Re: Higher Adherence To Mediterranean Diet Associated With Slower Cognitive Decline


 

Good article. Some diets by nature have components that contribute to good health. Mediterranean diet does very well for several reasons that should be always noted.

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In an examination of the association between adherence to a Mediterranean-type diet and cognitive performance and risk of dementia, researchers found that high adherence to the diet was associated with slower decline in some measures of cognitive function but was not associated with decreased risk for dementia, according to a study in the August 12 issue of JAMA.

Higher adherence to a Mediterranean-type diet is linked to lower risk for mortality and chronic diseases, and “might also have protective effects against cognitive decline in older individuals, because it combines several foods and nutrients potentially protective against cognitive dysfunction or dementia, such as fish, monounsaturated fatty acids, vitamins B12 and folate, antioxidants (vitamin E, carotenoids, flavonoids), and moderate amounts of alcohol,” the authors write. But its association with cognitive decline has been unclear.

Catherine Féart, Ph.D., of the Université Victor Ségalen Bordeaux 2, Bordeaux, France, and colleagues examined whether adherence to a Mediterranean diet was associated with change in cognitive performance and with lower risk of all-cause dementia or Alzheimer disease. The study included 1,410 individuals (age 65 years or older) from Bordeaux, France, who were part of the Three-City cohort in 2001-2002 (a study of vascular risk factors of dementia) and were re-examined at least once over 5 years. Adherence to a Mediterranean diet (scored as 0 to 9) was computed from a food frequency questionnaire and 24-hour recall.

Cognitive performance was assessed on 4 neuropsychological tests: the Mini-Mental State Examination (MMSE), Isaacs Set Test (IST), Benton Visual Retention Test (BVRT), and Free and Cued Selective Reminding Test (FCSRT). New cases of dementia (n = 99) were validated by an independent expert committee of neurologists.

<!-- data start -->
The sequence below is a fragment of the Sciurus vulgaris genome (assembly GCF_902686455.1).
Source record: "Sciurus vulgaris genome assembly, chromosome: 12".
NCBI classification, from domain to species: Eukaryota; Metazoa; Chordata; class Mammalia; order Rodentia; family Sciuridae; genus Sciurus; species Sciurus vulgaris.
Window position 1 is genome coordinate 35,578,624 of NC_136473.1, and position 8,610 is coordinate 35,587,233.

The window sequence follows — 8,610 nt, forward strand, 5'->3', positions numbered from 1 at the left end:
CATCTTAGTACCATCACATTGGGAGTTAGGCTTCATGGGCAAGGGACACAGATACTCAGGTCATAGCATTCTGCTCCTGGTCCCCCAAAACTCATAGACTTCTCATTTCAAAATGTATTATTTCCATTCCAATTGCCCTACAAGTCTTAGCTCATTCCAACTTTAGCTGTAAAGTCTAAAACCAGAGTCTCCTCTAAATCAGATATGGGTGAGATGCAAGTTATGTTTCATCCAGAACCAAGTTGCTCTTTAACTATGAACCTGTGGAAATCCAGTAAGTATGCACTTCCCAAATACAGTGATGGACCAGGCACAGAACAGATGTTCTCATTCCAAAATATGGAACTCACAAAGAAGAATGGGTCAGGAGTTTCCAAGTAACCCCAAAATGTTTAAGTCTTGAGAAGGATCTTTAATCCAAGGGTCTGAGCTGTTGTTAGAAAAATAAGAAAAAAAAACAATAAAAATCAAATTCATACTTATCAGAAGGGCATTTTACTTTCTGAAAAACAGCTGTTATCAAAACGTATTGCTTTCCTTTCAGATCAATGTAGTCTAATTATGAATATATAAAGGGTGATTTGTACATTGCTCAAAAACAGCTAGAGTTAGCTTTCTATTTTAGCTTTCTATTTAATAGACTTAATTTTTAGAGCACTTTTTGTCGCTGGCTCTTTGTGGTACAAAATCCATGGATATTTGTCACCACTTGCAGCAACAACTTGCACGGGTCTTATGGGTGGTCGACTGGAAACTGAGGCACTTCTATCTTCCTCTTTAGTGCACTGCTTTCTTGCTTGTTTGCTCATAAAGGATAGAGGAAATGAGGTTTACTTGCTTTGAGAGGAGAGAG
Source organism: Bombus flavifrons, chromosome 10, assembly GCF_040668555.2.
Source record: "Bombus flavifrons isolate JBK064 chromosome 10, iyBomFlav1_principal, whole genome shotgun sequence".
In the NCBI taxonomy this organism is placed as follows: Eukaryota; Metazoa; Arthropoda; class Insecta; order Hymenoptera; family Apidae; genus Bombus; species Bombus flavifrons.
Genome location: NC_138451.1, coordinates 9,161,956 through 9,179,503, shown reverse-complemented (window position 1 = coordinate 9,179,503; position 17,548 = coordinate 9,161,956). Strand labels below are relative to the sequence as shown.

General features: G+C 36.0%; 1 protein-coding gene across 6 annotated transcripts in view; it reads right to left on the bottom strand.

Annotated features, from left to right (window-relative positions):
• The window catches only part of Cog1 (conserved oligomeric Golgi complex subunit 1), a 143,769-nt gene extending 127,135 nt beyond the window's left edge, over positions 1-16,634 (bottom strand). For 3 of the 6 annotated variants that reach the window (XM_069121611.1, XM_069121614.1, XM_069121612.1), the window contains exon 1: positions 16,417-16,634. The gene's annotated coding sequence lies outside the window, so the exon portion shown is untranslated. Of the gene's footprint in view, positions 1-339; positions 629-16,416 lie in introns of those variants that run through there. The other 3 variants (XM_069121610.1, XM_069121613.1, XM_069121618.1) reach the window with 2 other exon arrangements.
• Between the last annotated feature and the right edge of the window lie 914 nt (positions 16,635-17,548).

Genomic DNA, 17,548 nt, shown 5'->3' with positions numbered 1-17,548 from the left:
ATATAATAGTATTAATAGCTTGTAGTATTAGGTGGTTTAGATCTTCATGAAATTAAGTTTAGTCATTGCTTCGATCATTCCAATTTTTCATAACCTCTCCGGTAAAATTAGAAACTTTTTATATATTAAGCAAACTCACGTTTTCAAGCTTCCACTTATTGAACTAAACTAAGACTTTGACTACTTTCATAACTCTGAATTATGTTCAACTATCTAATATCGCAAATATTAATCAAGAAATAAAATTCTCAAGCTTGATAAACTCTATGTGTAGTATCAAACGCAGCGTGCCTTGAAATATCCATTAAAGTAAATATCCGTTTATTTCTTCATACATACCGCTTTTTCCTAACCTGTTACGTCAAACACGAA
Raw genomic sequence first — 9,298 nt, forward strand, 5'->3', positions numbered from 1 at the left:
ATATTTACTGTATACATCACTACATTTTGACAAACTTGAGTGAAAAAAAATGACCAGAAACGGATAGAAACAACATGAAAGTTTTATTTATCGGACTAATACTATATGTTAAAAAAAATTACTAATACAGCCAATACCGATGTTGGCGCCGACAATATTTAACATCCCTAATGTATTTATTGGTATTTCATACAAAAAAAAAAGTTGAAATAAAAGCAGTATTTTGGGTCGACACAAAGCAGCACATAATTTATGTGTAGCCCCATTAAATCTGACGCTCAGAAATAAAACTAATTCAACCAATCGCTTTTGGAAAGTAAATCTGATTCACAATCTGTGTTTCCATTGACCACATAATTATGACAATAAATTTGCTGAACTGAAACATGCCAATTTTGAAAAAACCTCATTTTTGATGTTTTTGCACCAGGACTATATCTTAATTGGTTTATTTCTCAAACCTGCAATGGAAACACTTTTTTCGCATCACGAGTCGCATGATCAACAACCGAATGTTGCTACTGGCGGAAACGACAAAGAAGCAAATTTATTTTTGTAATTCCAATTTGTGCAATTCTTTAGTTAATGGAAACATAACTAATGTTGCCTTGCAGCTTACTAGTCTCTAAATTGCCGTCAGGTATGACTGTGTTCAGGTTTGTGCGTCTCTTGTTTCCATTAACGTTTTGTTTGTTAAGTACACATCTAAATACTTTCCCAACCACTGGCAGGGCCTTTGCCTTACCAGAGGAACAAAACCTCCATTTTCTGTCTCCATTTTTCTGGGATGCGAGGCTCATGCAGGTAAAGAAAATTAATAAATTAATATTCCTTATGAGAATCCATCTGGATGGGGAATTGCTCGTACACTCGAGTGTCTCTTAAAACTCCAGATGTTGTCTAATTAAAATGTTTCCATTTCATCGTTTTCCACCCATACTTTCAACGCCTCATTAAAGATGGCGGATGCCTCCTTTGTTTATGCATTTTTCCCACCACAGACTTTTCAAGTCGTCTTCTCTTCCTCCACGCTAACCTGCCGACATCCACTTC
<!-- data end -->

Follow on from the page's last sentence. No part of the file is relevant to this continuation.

After adjusting for age, sex, education, marital status, energy intake, physical activity, depressive symptomatology, taking 5 medications/day or more, apolipoprotein E genotype, cardiovascular risk factors, and stroke, the researchers found that higher Mediterranean diet score was associated with fewer MMSE errors. But performance on the IST, BVRT, or FCSRT over time was not significantly associated with Mediterranean diet adherence, especially in those who remained free from dementia over 5 years. Mediterranean diet adherence was not associated with the risk for incident dementia, although the statistical strength of the data to detect a difference was limited.

“The Mediterranean diet pattern probably does not fully explain the better health of persons who adhere to it, but it may contribute directly. A Mediterranean diet also may indirectly constitute an indicator of a complex set of favorable social and lifestyle factors that contribute to better health. Further research is needed to allow the generalization of these results to other populations and to establish whether a Mediterranean diet slows cognitive decline or reduces incident dementia in addition to its cardiovascular benefits,” the authors conclude.

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